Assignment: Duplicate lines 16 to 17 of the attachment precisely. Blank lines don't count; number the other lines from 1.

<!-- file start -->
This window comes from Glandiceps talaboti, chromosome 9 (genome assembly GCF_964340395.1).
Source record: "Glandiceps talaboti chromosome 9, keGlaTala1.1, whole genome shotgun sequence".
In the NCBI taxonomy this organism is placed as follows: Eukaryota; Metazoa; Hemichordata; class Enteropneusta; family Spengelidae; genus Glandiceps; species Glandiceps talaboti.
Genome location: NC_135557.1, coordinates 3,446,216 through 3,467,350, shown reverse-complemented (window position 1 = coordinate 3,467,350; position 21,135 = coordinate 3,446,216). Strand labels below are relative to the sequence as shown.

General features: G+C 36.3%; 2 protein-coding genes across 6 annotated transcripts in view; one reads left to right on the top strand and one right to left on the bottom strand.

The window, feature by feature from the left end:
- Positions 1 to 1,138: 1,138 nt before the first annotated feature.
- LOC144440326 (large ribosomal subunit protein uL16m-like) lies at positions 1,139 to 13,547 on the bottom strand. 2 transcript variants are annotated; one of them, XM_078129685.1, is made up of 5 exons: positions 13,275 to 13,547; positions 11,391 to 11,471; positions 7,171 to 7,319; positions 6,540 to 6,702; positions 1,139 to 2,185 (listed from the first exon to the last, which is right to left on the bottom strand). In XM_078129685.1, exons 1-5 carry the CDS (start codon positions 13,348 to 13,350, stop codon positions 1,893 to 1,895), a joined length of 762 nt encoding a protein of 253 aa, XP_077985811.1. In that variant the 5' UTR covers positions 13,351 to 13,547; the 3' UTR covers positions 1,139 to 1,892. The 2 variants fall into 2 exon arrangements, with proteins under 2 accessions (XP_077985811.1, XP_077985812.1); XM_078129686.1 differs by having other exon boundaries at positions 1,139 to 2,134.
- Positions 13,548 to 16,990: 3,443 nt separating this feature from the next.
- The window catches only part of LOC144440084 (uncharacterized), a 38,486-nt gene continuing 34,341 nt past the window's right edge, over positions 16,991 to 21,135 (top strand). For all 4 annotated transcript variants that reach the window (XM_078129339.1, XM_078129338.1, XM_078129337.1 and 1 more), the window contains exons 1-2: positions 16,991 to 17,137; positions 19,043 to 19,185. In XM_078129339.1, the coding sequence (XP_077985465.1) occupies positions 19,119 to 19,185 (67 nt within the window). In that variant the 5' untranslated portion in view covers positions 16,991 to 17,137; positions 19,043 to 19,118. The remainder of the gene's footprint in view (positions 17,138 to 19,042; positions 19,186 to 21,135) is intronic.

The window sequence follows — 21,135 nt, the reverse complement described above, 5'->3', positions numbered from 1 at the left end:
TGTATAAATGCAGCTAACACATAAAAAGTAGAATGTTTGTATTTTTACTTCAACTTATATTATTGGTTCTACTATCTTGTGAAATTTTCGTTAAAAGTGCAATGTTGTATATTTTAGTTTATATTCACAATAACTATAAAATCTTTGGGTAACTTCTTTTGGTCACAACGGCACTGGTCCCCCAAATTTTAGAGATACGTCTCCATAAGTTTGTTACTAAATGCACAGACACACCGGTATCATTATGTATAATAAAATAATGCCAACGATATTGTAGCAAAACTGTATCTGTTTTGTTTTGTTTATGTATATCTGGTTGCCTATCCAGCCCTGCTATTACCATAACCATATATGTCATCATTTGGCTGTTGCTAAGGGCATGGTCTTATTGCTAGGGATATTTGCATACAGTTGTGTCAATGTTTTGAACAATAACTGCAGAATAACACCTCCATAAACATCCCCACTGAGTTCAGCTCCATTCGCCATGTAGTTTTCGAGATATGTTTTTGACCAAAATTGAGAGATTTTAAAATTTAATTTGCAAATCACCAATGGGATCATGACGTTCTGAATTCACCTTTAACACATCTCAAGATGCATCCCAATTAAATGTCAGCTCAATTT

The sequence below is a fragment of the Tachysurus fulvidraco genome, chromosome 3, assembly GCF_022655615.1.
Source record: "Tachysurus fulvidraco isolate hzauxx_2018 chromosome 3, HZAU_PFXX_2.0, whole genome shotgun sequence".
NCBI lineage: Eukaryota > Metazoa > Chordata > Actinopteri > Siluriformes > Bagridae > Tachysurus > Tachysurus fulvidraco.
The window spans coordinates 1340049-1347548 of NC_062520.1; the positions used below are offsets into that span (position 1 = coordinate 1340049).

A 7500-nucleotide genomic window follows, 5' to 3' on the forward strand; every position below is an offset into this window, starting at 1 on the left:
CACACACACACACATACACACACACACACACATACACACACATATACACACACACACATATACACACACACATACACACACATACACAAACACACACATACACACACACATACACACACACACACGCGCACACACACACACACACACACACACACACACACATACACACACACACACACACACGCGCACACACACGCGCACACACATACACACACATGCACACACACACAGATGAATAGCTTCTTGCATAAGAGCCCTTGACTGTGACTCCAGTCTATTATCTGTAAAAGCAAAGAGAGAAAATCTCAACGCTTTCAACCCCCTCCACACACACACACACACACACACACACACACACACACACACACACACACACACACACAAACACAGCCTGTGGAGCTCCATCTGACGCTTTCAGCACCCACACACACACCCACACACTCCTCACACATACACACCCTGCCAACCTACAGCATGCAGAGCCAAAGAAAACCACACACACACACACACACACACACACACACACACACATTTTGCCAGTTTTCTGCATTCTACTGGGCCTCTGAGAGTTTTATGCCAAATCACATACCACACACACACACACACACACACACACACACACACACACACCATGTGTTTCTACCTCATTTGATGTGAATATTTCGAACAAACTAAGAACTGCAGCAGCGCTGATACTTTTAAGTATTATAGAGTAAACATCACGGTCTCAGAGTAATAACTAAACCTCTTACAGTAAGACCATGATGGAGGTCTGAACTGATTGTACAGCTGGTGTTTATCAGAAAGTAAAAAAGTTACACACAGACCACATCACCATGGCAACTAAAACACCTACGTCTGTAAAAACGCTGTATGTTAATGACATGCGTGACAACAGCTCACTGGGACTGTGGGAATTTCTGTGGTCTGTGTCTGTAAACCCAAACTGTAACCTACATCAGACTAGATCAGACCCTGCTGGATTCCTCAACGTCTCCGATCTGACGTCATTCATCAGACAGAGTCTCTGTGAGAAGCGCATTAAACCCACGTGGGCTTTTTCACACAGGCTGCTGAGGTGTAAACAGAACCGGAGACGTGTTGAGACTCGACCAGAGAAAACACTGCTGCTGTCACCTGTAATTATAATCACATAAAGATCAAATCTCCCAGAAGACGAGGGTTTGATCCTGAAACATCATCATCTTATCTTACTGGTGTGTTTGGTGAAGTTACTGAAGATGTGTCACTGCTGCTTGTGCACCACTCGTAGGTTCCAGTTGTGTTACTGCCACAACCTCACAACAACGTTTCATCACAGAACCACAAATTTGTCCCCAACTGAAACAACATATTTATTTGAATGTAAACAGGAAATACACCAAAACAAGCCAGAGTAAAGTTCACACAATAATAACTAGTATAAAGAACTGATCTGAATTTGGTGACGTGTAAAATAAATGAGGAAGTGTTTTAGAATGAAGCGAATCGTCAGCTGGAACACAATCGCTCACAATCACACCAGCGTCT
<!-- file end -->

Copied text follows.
The window spans coordinates 1340049-1347548 of NC_062520.1; the positions used below are offsets into that span (position 1 = coordinate 1340049).

A 7500-nucleotide genomic window follows, 5' to 3' on the forward strand; every position below is an offset into this window, starting at 1 on the left: